Utah Chiefs Collect Salary, Pensions Simultaneously


It’s double dipping without ever leaving your desk, says the Salt Lake Tribune. You can retire and stay in your job at the same time, collecting both your salary and half again as much in pension payments. It’s perfectly legal if you are a police chief or a county sheriff and have logged 20 years in law enforcement. For Grantsville Police Chief Dan Johnson, that meant going from $50,000 a year to $75,000. Kaysville Police Chief David Helquist went from $71,000 a year to $106,000. All it took was a call to the pension plan. State Public Safety Commissioner Robert Flowers earns an annual salary of $102,792 and receives retirement benefits of $53,964 after 20 years at other law-enforcement agencies. “I have taken a lot of crap and a lot of heat over this,” said Johnson. “But I’m following Utah state law.”

In 1999 and 2002, Utah legislators passed measures allowing sheriffs and police chiefs to take retirement without leaving their salaried positions. It was part of an effort to prevent brain drain among Utah’s top cops. A complicated formula allows a 20-year veteran officer to collect 50 percent of his top annual salary, while an officer with 30 years can pocket 70 percent. It will become a problem across the state as more and more positions are filled with double dippers, warned Mike Jerman of the business-backed Utah Taxpayers Association. “Why should anybody get a 50 percent pay increase for doing something they’ve been doing anyway?” Jerman asked. “If every government employee retires and keeps a salary, it’s going to become a burden to taxpayers.”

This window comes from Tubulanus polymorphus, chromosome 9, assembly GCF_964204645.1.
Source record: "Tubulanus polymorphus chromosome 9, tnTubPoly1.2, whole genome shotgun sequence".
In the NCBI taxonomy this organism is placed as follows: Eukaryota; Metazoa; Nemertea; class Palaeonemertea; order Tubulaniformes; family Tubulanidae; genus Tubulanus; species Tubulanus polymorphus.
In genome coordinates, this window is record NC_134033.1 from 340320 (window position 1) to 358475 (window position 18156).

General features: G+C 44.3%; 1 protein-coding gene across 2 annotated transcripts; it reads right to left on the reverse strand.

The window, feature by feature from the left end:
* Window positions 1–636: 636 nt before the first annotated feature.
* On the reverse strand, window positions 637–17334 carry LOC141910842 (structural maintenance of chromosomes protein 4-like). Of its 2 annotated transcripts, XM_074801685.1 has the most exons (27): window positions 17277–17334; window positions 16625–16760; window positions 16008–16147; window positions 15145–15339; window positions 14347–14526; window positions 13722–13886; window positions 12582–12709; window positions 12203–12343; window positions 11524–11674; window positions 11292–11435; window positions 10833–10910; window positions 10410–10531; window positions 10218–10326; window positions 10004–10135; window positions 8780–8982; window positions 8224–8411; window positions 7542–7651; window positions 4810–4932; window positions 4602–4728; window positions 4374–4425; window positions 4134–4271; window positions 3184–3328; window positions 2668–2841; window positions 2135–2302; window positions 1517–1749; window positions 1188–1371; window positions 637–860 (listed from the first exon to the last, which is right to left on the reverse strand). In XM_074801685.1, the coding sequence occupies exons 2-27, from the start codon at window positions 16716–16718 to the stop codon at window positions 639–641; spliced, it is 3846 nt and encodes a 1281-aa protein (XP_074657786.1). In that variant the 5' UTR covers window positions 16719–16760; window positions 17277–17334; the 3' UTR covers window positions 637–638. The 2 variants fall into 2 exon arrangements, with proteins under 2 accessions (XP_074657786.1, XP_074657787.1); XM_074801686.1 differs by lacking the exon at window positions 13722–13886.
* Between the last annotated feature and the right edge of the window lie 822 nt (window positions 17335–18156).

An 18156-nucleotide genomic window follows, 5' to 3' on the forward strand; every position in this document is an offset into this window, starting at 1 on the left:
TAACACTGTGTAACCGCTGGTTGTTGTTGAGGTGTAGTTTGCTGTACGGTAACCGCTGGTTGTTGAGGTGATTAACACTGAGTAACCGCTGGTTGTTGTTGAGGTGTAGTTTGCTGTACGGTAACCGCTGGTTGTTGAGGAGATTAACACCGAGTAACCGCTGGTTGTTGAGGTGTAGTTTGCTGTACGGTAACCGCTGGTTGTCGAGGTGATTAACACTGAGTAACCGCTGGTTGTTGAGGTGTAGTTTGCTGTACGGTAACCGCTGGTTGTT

Link: http://www.sltrib.com/ci_3170842

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